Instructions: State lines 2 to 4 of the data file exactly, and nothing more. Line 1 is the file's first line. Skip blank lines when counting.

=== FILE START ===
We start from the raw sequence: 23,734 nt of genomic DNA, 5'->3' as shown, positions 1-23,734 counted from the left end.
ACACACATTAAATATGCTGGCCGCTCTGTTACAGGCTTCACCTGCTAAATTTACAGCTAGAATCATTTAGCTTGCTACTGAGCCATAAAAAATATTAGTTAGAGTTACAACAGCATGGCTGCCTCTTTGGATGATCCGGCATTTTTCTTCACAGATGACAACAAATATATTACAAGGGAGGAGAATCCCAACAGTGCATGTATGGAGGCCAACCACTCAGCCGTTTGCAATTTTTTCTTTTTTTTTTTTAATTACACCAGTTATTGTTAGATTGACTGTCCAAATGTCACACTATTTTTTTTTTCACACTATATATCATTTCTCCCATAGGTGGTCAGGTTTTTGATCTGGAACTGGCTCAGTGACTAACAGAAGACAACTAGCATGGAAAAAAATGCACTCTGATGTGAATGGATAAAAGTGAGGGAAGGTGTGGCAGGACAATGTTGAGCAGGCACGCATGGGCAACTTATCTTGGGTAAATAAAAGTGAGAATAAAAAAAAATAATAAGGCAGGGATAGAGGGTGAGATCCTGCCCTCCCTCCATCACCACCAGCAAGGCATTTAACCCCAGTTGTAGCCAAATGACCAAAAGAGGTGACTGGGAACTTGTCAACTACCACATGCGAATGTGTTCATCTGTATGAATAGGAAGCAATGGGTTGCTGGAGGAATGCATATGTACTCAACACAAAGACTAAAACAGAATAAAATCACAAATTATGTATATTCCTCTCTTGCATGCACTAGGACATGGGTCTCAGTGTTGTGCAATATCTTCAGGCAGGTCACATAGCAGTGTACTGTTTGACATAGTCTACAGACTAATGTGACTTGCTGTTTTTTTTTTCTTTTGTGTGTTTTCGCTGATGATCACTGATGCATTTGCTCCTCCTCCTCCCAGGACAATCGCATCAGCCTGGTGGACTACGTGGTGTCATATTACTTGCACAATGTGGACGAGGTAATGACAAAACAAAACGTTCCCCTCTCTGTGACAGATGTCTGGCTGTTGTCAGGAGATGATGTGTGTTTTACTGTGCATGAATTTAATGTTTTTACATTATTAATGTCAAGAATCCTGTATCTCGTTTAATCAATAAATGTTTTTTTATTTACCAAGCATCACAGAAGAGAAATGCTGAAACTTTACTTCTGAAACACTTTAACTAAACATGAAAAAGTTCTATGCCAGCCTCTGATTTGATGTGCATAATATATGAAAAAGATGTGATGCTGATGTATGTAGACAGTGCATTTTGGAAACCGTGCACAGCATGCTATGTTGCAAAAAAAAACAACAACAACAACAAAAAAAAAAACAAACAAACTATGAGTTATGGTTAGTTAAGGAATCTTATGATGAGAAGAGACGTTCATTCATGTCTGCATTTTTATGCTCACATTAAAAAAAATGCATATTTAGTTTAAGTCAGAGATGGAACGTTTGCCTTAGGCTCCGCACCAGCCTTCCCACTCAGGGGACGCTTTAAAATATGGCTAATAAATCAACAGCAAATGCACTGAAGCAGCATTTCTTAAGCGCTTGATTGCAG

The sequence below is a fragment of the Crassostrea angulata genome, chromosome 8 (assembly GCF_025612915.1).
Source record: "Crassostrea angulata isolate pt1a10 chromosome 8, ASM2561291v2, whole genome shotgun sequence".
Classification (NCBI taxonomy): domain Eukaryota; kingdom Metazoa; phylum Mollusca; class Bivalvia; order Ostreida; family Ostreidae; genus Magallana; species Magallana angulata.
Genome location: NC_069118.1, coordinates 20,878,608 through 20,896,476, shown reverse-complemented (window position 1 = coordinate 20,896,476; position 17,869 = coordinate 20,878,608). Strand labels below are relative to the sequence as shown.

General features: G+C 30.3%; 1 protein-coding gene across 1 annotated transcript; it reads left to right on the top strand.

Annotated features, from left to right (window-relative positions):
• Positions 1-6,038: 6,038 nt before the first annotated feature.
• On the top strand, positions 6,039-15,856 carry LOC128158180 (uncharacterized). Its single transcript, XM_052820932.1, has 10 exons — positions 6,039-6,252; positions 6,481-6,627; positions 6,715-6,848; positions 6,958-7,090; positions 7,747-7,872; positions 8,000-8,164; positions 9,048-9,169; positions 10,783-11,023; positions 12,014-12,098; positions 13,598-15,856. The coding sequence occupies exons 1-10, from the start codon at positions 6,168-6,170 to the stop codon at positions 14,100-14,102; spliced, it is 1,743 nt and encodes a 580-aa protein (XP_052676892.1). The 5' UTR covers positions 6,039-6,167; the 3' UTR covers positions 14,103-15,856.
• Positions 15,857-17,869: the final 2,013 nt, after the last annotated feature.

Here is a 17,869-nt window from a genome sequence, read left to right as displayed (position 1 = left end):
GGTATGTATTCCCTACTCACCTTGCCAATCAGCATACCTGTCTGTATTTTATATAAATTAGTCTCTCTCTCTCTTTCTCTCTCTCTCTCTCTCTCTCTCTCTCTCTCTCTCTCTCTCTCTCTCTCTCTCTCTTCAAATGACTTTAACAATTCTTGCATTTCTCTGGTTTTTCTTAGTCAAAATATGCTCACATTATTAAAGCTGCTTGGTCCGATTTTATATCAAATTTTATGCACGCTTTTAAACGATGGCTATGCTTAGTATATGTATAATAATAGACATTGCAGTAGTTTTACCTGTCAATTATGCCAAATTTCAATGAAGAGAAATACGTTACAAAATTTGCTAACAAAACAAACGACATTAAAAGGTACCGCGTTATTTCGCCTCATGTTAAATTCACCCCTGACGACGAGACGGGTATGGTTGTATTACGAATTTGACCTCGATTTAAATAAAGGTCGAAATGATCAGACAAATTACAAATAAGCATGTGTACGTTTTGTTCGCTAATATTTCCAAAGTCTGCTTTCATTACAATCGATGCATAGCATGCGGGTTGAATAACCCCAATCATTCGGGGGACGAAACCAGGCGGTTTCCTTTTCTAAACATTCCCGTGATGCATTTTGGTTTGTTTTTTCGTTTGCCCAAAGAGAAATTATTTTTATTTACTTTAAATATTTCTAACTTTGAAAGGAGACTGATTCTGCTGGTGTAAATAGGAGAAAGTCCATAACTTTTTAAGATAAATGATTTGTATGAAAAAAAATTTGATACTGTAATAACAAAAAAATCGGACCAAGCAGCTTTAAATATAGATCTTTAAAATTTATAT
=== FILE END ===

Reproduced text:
ACACACATTAAATATGCTGGCCGCTCTGTTACAGGCTTCACCTGCTAAATTTACAGCTAGAATCATTTAGCTTGCTACTGAGCCATAAAAAATATTAGTTAGAGTTACAACAGCATGGCTGCCTCTTTGGATGATCCGGCATTTTTCTTCACAGATGACAACAAATATATTACAAGGGAGGAGAATCCCAACAGTGCATGTATGGAGGCCAACCACTCAGCCGTTTGCAATTTTTTCTTTTTTTTTTTTAATTACACCAGTTATTGTTAGATTGACTGTCCAAATGTCACACTATTTTTTTTTTCACACTATATATCATTTCTCCCATAGGTGGTCAGGTTTTTGATCTGGAACTGGCTCAGTGACTAACAGAAGACAACTAGCATGGAAAAAAATGCACTCTGATGTGAATGGATAAAAGTGAGGGAAGGTGTGGCAGGACAATGTTGAGCAGGCACGCATGGGCAACTTATCTTGGGTAAATAAAAGTGAGAATAAAAAAAAATAATAAGGCAGGGATAGAGGGTGAGATCCTGCCCTCCCTCCATCACCACCAGCAAGGCATTTAACCCCAGTTGTAGCCAAATGACCAAAAGAGGTGACTGGGAACTTGTCAACTACCACATGCGAATGTGTTCATCTGTATGAATAGGAAGCAATGGGTTGCTGGAGGAATGCATATGTACTCAACACAAAGACTAAAACAGAATAAAATCACAAATTATGTATATTCCTCTCTTGCATGCACTAGGACATGGGTCTCAGTGTTGTGCAATATCTTCAGGCAGGTCACATAGCAGTGTACTGTTTGACATAGTCTACAGACTAATGTGACTTGCTGTTTTTTTTTTCTTTTGTGTGTTTTCGCTGATGATCACTGATGCATTTGCTCCTCCTCCTCCCAGGACAATCGCATCAGCCTGGTGGACTACGTGGTGTCATATTACTTGCACAATGTGGACGAGGTAATGACAAAACAAAACGTTCCCCTCTCTGTGACAGATGTCTGGCTGTTGTCAGGAGATGATGTGTGTTTTACTGTGCATGAATTTAATGTTTTTACATTATTAATGTCAAGAATCCTGTATCTCGTTTAATCAATAAATGTTTTTTTATTTACCAAGCATCACAGAAGAGAAATGCTGAAACTTTACTTCTGAAACACTTTAACTAAACATGAAAAAGTTCTATGCCAGCCTCTGATTTGATGTGCATAATATATGAAAAAGATGTGATGCTGATGTATGTAGACAGTGCATTTTGGAAACCGTGCACAGCATGCTATGTTGCAAAAAAAAACAACAACAACAACAAAAAAAAAAACAAACAAACTATGAGTTATGGTTAGTTAAGGAATCTTATGATGAGAAGAGACGTTCATTCATGTCTGCATTTTTATGCTCACATTAAAAAAAATGCATATTTAGTTTAAGTCAGAGATGGAACGTTTGCCTTAGGCTCCGCACCAGCCTTCCCACTCAGGGGACGCTTTAAAATATGGCTAATAAATCAACAGCAAATGCACTGAAGCAGCATTTCTTAAGCGCTTGATTGCAG

The sequence below is a fragment of the Crassostrea angulata genome, chromosome 8 (assembly GCF_025612915.1).
Source record: "Crassostrea angulata isolate pt1a10 chromosome 8, ASM2561291v2, whole genome shotgun sequence".